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Former Expedia executives set up Zuzu Hospitality Solutions, one such startup targeting two- and three-star hotels. Find out its model in this week’s featured article below. And as our Singapore-based Skift Asia contributor Yixin Ng writes, Zuzu offered compelling views why solutions to help Asia’s budget hotels rise from obscurity — and be visible, bookable, enjoyable, and profitable — are still imperfect.
This means there are lots of opportunities to reinvent the market — and that’s a good thing. As Skift has recently reported, it’s becoming doubtful whether a model such as Oyo can be sustainable with the kind of scale it’s working with.
A plug-and-play with online travel agencies also isn’t ideal, as the small hotels get lost in the shuffle of search results, argued Zuzu. Moreover, it said that too many SaaS companies come out of the United States, with most skewed toward big hotels.
Asia has thousands of small independent hotels, and Zuzu believes it has a playing field of at least 57,000 hotels in Southeast Asia alone.
The region’s supply of budget hotels is just waiting to be remodeled. They are vital to Asia’s tourism growth. Millions of new travelers are emerging in the Asia-Pacific as disposable income rises. The region needs affordable, efficient, and reliable low-cost hotels to accommodate them.
Skift Stories and More Expert Insights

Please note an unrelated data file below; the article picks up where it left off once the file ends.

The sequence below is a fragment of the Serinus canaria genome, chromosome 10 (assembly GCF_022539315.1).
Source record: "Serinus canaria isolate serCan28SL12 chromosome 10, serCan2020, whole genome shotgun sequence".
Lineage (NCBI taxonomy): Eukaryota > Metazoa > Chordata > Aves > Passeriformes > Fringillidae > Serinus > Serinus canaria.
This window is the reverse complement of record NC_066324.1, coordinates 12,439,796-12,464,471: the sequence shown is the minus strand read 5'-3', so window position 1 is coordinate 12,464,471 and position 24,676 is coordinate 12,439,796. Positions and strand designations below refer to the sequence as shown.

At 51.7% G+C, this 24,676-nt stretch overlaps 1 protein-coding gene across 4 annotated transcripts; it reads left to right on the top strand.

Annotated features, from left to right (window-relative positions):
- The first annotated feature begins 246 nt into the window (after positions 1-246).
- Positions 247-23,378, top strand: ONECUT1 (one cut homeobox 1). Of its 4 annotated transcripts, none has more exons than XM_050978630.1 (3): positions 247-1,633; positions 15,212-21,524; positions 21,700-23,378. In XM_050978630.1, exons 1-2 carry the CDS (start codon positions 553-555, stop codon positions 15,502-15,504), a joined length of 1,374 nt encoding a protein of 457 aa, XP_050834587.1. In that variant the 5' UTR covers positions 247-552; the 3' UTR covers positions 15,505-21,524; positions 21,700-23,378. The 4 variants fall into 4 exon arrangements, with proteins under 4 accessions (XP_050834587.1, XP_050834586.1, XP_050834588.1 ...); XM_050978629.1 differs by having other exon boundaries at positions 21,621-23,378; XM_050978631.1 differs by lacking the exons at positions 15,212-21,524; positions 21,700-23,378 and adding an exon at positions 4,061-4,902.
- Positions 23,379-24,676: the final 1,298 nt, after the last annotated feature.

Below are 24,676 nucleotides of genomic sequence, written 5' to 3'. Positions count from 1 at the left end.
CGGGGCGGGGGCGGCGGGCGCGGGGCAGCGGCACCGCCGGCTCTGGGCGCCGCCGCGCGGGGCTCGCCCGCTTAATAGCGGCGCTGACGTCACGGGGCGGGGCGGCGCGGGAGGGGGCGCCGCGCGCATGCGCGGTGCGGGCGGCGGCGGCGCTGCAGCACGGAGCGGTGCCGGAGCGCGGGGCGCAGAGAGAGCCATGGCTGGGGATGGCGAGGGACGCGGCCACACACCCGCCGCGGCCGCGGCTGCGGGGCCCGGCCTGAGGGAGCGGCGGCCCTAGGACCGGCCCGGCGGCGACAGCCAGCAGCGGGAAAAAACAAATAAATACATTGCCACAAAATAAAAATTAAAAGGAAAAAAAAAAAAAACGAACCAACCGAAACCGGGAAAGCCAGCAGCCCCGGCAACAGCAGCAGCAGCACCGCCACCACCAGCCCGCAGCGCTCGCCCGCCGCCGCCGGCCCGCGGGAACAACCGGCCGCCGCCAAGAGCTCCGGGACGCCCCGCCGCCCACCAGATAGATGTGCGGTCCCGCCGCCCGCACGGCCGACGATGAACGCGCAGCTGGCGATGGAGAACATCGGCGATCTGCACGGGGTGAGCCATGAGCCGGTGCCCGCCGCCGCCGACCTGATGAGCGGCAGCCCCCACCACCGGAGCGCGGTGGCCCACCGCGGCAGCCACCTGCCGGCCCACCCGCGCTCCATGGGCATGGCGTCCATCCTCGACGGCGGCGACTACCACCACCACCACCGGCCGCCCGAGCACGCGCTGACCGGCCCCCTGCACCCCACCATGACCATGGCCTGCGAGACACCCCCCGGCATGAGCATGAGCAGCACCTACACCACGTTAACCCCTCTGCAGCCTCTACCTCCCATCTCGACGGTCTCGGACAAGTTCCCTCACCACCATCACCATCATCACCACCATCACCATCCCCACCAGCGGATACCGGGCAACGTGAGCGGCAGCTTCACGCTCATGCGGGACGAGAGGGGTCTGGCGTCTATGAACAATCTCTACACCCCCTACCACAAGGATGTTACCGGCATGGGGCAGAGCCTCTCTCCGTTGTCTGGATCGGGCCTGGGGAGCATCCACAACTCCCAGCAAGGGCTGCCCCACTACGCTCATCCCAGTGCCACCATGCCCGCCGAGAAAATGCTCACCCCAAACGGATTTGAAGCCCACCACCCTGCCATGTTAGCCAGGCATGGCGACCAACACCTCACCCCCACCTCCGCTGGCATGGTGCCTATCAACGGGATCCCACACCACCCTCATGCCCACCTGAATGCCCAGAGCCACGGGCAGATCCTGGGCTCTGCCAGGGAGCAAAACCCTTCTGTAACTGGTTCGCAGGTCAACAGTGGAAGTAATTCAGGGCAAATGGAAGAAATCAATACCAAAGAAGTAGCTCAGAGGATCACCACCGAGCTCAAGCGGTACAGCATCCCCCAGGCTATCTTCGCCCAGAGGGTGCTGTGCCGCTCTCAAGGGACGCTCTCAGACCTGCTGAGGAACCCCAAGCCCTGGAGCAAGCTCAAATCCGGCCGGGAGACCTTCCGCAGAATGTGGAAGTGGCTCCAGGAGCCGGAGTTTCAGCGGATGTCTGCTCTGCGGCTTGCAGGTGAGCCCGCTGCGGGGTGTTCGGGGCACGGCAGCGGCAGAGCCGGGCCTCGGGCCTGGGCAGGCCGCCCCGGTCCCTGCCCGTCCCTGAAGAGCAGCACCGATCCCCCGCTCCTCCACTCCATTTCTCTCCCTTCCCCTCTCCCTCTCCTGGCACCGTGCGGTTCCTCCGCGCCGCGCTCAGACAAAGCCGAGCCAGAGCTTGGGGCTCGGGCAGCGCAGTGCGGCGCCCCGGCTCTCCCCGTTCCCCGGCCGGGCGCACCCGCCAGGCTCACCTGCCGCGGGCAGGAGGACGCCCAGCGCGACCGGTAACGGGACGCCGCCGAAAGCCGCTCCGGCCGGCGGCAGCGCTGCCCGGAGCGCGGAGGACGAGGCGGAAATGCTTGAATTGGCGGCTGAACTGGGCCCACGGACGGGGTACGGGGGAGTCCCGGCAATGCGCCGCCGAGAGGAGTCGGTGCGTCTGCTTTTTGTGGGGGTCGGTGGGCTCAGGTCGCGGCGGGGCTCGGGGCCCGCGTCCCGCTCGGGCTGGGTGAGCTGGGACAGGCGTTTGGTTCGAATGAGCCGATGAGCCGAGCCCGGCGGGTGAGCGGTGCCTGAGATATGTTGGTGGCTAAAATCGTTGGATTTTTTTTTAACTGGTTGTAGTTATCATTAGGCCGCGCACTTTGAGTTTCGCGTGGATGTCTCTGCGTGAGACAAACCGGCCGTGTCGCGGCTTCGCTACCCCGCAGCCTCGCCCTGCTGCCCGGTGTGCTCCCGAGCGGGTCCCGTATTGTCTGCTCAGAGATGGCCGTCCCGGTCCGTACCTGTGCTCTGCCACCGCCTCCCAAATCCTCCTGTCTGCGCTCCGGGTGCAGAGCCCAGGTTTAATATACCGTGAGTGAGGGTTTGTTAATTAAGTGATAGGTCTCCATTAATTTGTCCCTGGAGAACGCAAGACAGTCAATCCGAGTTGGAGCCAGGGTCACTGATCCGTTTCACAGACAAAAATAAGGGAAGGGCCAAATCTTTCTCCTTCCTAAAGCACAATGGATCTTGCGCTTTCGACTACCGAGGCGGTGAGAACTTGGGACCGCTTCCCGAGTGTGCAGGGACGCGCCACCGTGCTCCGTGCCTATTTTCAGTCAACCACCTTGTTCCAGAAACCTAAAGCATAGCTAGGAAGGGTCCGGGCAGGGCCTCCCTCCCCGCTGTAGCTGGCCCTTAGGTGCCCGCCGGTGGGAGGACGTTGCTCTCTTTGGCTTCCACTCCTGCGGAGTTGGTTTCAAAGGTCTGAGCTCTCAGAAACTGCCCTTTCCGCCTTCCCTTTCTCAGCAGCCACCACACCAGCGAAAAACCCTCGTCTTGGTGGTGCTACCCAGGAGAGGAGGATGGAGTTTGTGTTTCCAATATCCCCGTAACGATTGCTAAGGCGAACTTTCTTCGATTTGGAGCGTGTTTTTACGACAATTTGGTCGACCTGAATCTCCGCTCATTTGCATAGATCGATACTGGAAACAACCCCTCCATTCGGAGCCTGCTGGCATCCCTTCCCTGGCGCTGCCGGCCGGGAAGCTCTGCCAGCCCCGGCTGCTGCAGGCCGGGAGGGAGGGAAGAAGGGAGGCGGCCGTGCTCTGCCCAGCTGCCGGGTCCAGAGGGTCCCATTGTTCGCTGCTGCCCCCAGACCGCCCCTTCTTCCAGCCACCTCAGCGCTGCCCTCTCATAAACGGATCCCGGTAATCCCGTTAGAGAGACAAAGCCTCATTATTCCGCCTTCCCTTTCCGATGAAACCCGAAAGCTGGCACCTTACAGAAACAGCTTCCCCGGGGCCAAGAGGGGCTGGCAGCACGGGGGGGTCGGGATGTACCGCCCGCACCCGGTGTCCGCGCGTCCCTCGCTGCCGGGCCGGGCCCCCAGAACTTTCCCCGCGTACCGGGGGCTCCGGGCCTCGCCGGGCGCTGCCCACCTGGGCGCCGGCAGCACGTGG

Why Oyo and Rivals May Not Be the Answer for Unchained Hotels in Asia: More than ever before, small independent hotels in Asia are in need of distribution and revenue management solutions. But Oyo and other budget hotel chains aren’t necessarily the ones that will be throwing them that lifeline.
New Chapter Opens for Asia’s Soneva Hotels With a More Than $200 Million Investment: Can an independent hotel group with just three properties now survive as the industry keeps consolidating? If the brand is Soneva, yes, and new backing is taking it forward.
Minor International Will Get New Group CEO as Founder Bill Heinecke Plans Succession: Dillip Rajakarier’s biggest achievement is lasting a dozen years with the hugely driven Bill Heinecke, who was once known for short-lived CEOs. Rajakarier earned his stripes well, but if you think Heinecke is retiring — forget it.
AirAsia Wants to Beat U.S. Fast Food Chains by Opening First Airline Food Restaurant: The world’s first attempt to bring airline cuisine to the ground — not the other way round — is here, and in a few years AirAsia figures there will be a chain of 1,000 franchised restaurants. It’s becoming a serious matter.
How Global Hotel Chains Differ in Approach to Asia-Pacific’s Huge Opportunity: Who has the best setup in Asia? No one-size-fits-all approaches there. But as competition increases amid a softer market, expect strategies and structures to evolve.
Marriott’s Mission: Make W Hotels Cool Again: W Hotels were once the hottest hangouts in town but two decades after its creation, it has been overshadowed by its younger competitors. Marriott inherited the W Hotel brand when it bought Starwood in 2016. Now it’s up to Marriott to make the W brand shine again.
The Rise of Smart Airports: A Skift Deep Dive: After years of being stuck in the past, new “smart” airports are embracing technology and data to improve the experience for both passengers and vendors. But progress is still slow, widening the gap between cutting-edge and archaic facilities. What’s needed? More vision, less bureaucracy.
Asia Editor Raini Hamdi [firstname.lastname@example.org] curates the Skift Asia Weekly newsletter. Skift emails the newsletter every Wednesday.